The Making of Dead by Daylight™: The Board Game (Part 4: Mechanics that Escaped the Trial)
Many of the mechanics in the board game changed significantly over the course of design, but eventually they “escaped the trial” and became the final form of Dead by Daylight: The Board Game.
In this blog post, I’ll reveal how some of those mechanics evolved. I already talked in the previous blog about Hidden Information. Some other key mechanics that underwent vast changes were Perks, Generators, Carrying, and Hooking.
Early versions of perks were based exclusively on the Prop System. These perks gave you new ways to interact with the existing props. Way back, boards had 30 or so spaces, and each space held one prop, so the ability to interact with a prop in two ways rather than just one was a pretty big deal. However, as the map became more condensed and abstract, the props became consolidated into a few large spaces, and players had plenty of choices to make each turn.
Beyond that, having to wait until you found the right prop to use a perk was a bit lame. You might go a whole game and not get to see your character’s special powers. So to better fit with the ubiquity of perks in the video game, we decided to transform these one-off abilities into persistent combo pieces that formed the character’s strategic identity.
The decision to power perks with Bloodpoints came fairly late, and we actually resisted a currency like this for a long time. However, too many interesting opportunities were hedged out by having not enough balancing levers. Using Bloodpoints allowed a larger and more interesting range of perks to make it into the game.
Generators persisted pretty much the same throughout the development. What changed was that Survivors became required to move in order to interact with them.
While working a generator until it’s finished is a tactic in the video game, sitting still and working a gen for 3 rounds doesn’t make for very entertaining play (or very smart play) in a game that is only 8-12 rounds long on average.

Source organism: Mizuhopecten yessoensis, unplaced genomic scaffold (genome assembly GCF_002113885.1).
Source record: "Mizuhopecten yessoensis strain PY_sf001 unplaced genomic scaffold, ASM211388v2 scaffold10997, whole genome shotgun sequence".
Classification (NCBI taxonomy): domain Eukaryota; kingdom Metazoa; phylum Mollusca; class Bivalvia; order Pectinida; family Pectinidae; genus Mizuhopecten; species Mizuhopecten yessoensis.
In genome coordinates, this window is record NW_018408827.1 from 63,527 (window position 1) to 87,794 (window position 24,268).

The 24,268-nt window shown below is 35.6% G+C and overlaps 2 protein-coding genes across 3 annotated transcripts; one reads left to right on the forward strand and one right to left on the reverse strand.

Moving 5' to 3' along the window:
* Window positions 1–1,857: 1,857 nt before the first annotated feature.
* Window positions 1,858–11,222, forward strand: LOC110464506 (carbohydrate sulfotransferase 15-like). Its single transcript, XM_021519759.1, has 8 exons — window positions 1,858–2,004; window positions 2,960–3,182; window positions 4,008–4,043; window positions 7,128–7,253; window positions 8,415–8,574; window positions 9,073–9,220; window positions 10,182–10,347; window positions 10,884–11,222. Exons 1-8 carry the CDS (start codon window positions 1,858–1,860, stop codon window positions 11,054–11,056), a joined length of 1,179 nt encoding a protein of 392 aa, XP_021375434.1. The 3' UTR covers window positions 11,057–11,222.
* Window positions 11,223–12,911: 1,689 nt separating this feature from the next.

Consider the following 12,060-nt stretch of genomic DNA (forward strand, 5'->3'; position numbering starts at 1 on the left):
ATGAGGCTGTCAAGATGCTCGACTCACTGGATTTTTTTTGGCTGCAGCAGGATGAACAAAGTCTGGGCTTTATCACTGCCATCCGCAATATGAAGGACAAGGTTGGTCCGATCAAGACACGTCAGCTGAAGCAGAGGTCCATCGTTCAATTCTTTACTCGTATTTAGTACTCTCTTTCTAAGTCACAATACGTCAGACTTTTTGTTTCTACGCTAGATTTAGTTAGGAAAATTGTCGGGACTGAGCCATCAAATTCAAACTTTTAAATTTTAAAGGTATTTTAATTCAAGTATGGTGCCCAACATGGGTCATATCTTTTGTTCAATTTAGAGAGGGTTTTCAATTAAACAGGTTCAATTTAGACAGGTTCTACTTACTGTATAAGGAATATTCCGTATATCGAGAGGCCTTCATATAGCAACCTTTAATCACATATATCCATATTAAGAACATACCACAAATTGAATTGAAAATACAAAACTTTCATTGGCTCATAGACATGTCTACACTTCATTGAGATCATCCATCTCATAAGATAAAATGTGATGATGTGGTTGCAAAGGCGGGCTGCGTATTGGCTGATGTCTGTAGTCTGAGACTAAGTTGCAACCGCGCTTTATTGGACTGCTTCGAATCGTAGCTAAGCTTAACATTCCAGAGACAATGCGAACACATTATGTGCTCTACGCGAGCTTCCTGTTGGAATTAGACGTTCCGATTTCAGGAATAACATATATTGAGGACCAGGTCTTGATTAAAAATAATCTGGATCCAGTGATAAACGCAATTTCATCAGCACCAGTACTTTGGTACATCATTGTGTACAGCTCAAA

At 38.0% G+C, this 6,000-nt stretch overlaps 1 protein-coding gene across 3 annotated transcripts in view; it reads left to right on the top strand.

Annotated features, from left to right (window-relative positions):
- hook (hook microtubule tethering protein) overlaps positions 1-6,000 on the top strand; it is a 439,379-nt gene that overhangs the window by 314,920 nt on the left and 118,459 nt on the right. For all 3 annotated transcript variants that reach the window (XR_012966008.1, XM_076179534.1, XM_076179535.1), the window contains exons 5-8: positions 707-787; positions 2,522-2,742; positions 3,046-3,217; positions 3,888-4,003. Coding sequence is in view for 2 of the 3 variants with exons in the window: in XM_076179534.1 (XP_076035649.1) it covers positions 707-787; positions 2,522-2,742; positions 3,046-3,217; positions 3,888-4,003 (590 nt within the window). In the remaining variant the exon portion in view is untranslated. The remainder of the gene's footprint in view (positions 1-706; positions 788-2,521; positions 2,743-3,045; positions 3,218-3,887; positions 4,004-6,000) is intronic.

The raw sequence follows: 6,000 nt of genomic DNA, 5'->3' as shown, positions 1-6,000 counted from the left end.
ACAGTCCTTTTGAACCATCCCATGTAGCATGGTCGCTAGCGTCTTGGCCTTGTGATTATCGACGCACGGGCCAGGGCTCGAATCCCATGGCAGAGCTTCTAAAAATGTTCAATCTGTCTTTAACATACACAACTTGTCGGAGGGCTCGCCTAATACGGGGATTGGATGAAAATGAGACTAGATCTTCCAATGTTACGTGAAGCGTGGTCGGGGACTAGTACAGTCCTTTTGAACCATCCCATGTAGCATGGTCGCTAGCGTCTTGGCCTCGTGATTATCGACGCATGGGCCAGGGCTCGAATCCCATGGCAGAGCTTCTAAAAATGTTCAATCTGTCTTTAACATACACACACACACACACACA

However, if you’re an objective-oriented person, it always looks like the right move. We found that game after game, players would stand still for several turns, get hooked, and then have a poor experience because they didn’t get to really interact with the game.
For this reason, we decided to force Survivors to move every turn before interacting. Though it’s got no basis in the video game, the constant movement makes play much more satisfying as a Survivor and more interesting as a Killer.
Often in board games, we find that directly preventing players from making bad or uninteresting moves dramatically improves the experience. You don’t want to tell a player “hey, you can move or not, it’s up to you,” when in almost every situation moving is the correct answer and the other option is just a trap.
Bloodlust is a mechanic in the video game where Killers begin to run faster if they’ve been focused on a Survivor long enough. This helps chases to end and helps close out games. In the board game, we played around with various incarnations of this mechanic, but it reached its final form as Killer Bonus Turns. If the Survivors have made enough noise (rolling skulls on skill checks or disturbing crows), or the Killer has used certain perks or props, they build up Bloodpoints. With enough, they can take a third turn, effectively mirroring how bloodlust speeds up their movement.
Carrying underwent significant changes through development. In early versions, the round could end with a player in the Killer’s grip. While it was fun to let them play a card and influence the Killer’s movement, or to let the Killer go around and continue attacking while searching for a hook, the situation didn’t really serve either side—Killers weren’t advancing their goals, and Survivors were getting taken out of the action and missing turns. It also put a very large focus (and a similarly large section of rules) related to a single Survivor’s situation that wasn’t really all that common or relevant compared to the other activities Killers and Survivors were doing.
In many older versions, there was also the concept of slugging (wounding a Survivor a second time so they have to crawl along the ground). But having 5 statuses (healthy, wounded, slugged, carried, hooked) was just too much detail for the scope of the game we were going for.
In the final game, we settled on just 3 states: Healthy, Wounded, and Hooked. When a wounded character is attacked again, they enter a ‘pick up sequence’ which either resolves with the Survivor getting hooked or getting away, all in just a single roll of the dice. This kept the game moving at a brisk pace, while greatly reducing rules associated with one of the most complex aspects of the source material.
I hope that this look at what made it into the game has been interesting! Next week, I’ll share with you some of the mechanics that got left in the basement.